In her thesis work at VTT Technical Research Centre of Finland, climate change
expert Johanna Kirkinen has studied the impacts on climate change of various
biomass-based and peat-based fuels used in Finland. The impact of forest
residues proved to be the least important. In her thesis, Kirkinen presents a
new and exceptional approach to life cycle calculations of fuels for assessing
their greenhouse impacts.
Combating climate change requires a significant reduction in greenhouse gas
emissions. Biomass-based fuels are considered to be a means of achieving these
emission reductions. However, biofuels are not carbon-neutral or
emission-free, as is often believed. They cause an effect that heats the
atmosphere when the entire life cycle of the fuel’s production and use is
taken into consideration. The greenhouse gas impacts and possible emission
reductions of the fuels must, therefore, be proven clearly and comprehensively.
In her thesis work, Kirkinen studied the greenhouse impacts of the following
fuel chains: forest residues, reed canary grass, coal, natural gas, and peat.
Diesel fuels studied included the forest residues and peat-based
Fischer-Tropsch diesel, Jatropha diesel, and fossil diesel. During the work
on her thesis Kirkinen developed the Relative Radiative Forcing Commitment
(RRFC) assessment method, which illustrates the significance of the greenhouse
impacts. It shows the heating effect of greenhouse gases as a concrete ratio
compared to the energy generated by the fuel chain.
Forest residues has the smallest climate impact
Over a hundred-year time span, forest residues cause the least climate impact,
but they still heat the atmosphere by 20–40 times compared to the amount of
energy it produces. The atmospheric heating is caused by radiative forcing,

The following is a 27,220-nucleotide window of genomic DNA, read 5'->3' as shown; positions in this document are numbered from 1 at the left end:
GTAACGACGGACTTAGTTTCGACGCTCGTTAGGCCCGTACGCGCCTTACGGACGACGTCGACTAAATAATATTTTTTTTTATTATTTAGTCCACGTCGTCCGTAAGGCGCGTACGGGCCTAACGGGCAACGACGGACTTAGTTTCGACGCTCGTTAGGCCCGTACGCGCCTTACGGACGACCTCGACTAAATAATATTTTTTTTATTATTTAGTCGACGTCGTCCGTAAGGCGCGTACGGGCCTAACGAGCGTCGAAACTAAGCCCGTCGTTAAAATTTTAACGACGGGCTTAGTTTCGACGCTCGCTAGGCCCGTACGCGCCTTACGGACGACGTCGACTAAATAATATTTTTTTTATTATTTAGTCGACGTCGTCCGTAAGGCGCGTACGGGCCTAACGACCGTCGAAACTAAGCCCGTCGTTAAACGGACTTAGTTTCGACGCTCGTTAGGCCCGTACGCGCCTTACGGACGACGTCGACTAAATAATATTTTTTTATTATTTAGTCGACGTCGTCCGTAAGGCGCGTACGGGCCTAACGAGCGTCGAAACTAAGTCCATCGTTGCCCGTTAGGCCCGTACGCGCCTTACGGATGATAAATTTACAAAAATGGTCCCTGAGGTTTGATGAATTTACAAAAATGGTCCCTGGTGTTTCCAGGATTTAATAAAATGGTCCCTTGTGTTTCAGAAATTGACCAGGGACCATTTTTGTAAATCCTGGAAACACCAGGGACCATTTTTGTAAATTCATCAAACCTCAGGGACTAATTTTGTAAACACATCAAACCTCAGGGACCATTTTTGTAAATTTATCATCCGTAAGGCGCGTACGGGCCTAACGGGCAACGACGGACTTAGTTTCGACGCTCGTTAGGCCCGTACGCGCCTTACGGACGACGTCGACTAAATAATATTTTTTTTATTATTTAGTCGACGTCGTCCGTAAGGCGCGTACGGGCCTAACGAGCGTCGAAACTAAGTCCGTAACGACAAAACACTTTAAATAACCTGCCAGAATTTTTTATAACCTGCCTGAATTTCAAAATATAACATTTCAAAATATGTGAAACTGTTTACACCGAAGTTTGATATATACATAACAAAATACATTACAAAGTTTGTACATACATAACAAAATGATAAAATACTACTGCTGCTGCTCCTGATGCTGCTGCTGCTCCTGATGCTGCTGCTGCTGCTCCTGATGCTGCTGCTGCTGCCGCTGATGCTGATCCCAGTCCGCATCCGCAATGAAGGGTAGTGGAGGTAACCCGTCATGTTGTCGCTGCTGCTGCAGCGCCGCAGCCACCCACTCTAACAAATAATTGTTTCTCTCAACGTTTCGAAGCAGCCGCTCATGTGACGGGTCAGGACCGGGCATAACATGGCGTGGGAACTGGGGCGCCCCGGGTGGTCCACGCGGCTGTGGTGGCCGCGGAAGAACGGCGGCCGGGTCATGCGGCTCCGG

which is a result of the increased greenhouse gas concentrations, caused by
greenhouse gas emissions. Reed canary grass has a slightly greater impact than
forest residues (climate impact between 20 and 50). Natural gas heats the
atmosphere 100–110 times and coal 170–190 times the amount of energy they
produce. The use of peat has a slightly larger or smaller greenhouse impact
than coal, depending on the type of peat bog it was collected from.
According to Kirkinen’s thesis, there is considerable justification in forest
energy remaining clearly the most important source of renewable energy in
Finland, in line with the scenarios presented in the government’s foresight
The role of climate impact assessment will increase
The climate impact of fuels must always be comprehensively examined, taking
into consideration the entire life cycle of the fuel chain, and emissions at
different stages. In her thesis, Kirkinen presents a new and exceptional
approach for assessing the greenhouse impacts of fuel life cycles,taking into
consideration the reduction of thermal radiation from Earth to space. The
assessment method is dynamic, allowing the calculation of the greenhouse
impact for each year studied. The climate impact was assessed using radiative
forcing, which is especially well suited to the assessment of the greenhouse
impact of biomass-based fuels, when emissions and/or sinks are considered over
a time period of several decades. This is often the case, for example, with
land use and resulting emissions.
If one wishes to limit global warming to 2–3 degrees, the consideration of
time spans in the assessment of greenhouse impacts is emphasised, as emissions
must be drastically reduced as early as during the next couple of decades. The
timing of the greenhouse effect will thus be a very important factor when
considering the sustainability of biofuels.
The role of assessing and reporting the greenhouse impacts of products and
services will increase when moving towards a low-carbon society. Clear and
definite information is required, not only for the support of effective
climate change reduction strategies, but also for increasing awareness.
Emissions should not be assessed merely at the end of an exhaust pipe or a
smokestack, but taking into consideration the overall climate impact of
production and use.
Photograph for media use: Johanna